Bethell draws on other conservatives who share the Siegel perspective on gentry liberals, including Michael Barone, who wrote that “the roots of American liberalism are not compassion but snobbery,” and Joel Kotkin who said the anti-democratic character of modern liberalism
undermines much of the reason we became progressives in the first place, which was to help the middle and working classes. The gentry’s stridency and hypocrisy—what’s OK for them is not for everyone else—is utterly transforming liberalism today.  
Bethell’s hero is Eric Hoffer, the self-taught longshoreman-philosopher whom Bethell honored with a book. Hoffer disdained liberals as “intellectuals,” and believed intellectuals fear the masses, even as they retain their votes, because
In a democracy the intellectual is without an unquestioned sense of superiority and a sense of social usefulness. He is not listened to and not taken seriously. The truth is that intellectuals never found a democratic society acceptable. Bagehot himself was convinced: “If you once permit the ignorant class to rule you may bid farewell to deference forever.”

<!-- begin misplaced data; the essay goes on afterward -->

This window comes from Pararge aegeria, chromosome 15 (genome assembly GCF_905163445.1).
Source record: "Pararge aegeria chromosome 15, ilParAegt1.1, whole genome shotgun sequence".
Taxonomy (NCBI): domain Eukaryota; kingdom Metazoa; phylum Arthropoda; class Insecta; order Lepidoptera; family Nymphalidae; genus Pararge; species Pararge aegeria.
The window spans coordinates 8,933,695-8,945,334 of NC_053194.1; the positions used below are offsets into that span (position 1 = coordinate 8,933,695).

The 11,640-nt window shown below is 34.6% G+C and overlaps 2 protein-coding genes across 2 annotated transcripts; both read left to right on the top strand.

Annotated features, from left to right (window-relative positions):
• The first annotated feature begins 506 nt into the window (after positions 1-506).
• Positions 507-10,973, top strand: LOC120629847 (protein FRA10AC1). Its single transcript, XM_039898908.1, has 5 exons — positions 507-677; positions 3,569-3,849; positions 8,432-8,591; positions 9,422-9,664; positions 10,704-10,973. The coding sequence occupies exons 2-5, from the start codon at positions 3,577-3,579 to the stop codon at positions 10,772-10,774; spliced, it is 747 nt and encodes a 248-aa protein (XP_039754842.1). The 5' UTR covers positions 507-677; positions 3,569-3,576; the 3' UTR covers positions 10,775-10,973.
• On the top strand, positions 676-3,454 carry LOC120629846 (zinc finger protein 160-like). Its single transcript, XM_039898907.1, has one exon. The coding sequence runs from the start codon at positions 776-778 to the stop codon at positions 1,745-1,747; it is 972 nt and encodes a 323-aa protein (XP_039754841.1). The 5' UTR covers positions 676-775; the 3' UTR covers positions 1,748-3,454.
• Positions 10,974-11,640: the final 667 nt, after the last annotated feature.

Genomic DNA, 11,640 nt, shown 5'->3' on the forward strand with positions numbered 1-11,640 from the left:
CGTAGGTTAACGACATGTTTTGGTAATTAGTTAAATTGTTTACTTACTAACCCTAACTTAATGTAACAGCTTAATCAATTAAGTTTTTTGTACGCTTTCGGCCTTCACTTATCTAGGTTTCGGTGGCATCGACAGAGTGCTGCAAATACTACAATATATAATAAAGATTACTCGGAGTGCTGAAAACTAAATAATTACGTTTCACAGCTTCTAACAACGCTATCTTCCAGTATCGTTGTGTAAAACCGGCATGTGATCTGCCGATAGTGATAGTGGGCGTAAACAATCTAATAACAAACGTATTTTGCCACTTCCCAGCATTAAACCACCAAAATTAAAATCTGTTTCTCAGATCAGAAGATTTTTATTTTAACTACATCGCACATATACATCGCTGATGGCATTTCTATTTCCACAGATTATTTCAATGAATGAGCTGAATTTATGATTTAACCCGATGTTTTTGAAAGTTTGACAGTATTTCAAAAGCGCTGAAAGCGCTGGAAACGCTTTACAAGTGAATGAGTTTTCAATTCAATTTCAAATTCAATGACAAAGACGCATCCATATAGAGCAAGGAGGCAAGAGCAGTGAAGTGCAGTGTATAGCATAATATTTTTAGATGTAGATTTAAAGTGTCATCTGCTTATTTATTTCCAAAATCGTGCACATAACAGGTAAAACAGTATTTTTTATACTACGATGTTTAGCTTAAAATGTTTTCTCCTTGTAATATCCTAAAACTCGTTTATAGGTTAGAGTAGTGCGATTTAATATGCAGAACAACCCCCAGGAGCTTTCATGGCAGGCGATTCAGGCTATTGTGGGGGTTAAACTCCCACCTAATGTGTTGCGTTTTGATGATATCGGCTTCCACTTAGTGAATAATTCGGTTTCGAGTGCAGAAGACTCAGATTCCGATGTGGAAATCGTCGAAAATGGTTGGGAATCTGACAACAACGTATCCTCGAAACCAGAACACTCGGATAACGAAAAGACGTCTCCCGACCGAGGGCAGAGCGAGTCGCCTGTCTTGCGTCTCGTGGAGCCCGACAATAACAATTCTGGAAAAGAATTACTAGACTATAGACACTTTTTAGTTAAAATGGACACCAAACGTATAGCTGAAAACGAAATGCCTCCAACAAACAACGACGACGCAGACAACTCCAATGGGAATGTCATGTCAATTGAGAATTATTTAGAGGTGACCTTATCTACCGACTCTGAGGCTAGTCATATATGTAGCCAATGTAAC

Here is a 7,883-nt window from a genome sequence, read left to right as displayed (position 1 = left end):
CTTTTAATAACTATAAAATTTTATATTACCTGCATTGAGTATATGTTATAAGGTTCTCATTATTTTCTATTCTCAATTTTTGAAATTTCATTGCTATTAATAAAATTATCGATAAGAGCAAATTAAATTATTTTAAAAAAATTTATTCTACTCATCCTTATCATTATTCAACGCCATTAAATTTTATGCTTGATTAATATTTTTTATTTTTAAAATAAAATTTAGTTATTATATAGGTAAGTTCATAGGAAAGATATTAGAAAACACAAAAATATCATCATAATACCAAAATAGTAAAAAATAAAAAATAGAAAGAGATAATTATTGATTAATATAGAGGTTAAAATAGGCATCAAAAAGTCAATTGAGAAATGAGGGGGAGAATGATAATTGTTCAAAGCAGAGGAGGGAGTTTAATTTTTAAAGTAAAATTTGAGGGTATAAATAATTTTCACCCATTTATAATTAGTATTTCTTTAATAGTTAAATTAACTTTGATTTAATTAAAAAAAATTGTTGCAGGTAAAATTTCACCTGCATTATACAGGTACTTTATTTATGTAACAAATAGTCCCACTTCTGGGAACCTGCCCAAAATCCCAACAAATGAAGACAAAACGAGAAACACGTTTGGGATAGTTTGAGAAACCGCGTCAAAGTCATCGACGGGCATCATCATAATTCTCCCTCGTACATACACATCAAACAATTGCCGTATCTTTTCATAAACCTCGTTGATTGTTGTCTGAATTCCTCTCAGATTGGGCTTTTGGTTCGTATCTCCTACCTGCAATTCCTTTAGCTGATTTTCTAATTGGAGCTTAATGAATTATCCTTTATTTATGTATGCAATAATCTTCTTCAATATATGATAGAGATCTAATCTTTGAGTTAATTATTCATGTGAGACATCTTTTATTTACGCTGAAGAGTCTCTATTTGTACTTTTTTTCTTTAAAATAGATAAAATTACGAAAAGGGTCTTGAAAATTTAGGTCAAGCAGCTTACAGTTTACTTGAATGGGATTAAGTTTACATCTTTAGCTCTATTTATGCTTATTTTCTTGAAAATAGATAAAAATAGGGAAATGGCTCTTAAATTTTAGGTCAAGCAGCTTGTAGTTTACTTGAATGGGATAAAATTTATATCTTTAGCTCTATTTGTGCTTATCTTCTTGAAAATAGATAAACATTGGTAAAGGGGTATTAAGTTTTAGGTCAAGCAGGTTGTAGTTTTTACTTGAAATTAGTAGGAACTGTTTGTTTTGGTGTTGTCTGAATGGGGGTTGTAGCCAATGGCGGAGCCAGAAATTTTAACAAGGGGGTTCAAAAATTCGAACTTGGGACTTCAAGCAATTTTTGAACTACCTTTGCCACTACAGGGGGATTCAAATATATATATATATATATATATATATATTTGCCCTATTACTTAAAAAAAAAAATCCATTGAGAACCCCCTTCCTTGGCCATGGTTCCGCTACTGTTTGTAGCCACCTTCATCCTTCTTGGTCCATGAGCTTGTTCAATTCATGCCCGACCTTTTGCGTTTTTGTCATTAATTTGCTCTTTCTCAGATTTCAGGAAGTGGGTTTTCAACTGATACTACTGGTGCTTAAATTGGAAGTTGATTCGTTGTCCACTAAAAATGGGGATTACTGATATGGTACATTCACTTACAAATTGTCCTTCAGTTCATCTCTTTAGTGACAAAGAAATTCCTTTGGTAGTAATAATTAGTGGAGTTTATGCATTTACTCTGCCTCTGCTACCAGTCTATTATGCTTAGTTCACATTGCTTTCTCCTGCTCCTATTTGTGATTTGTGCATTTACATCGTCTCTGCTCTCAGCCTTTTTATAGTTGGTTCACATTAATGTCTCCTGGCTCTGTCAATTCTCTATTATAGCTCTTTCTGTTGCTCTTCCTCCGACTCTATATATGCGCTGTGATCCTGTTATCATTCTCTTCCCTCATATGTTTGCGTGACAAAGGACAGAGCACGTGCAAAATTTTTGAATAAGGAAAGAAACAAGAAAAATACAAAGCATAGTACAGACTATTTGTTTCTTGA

Hoffer also taught us: 
It is incredible how few foresaw that the coming of affluence would cause a shift from the pursuit of wealth to the pursuit of power, and that such a shift would be the origin of great evils. Where there is widespread plenty, common people will no longer be regulated and disciplined by the invisible hand of scarcity. Order and stability will have to be deliberately imposed by despotic power. At the same time, the well-off will no longer be able to derive a sense of uniqueness from riches.
Intellectuals raised to rule must protect their meritocracy--in theory (not in practice) built upon an equal opportunity to advance through education. Meritocracy preaches the virtues of pursuing learning over wealth (even as the power learning's winners acquire routinely produces affluence), and in the name of democratic socialism, intellectuals seek to undermine the capitalist system that offers all an equal opportunity to gather riches; the miracle economy that has uplifted masses by the billions worldwide.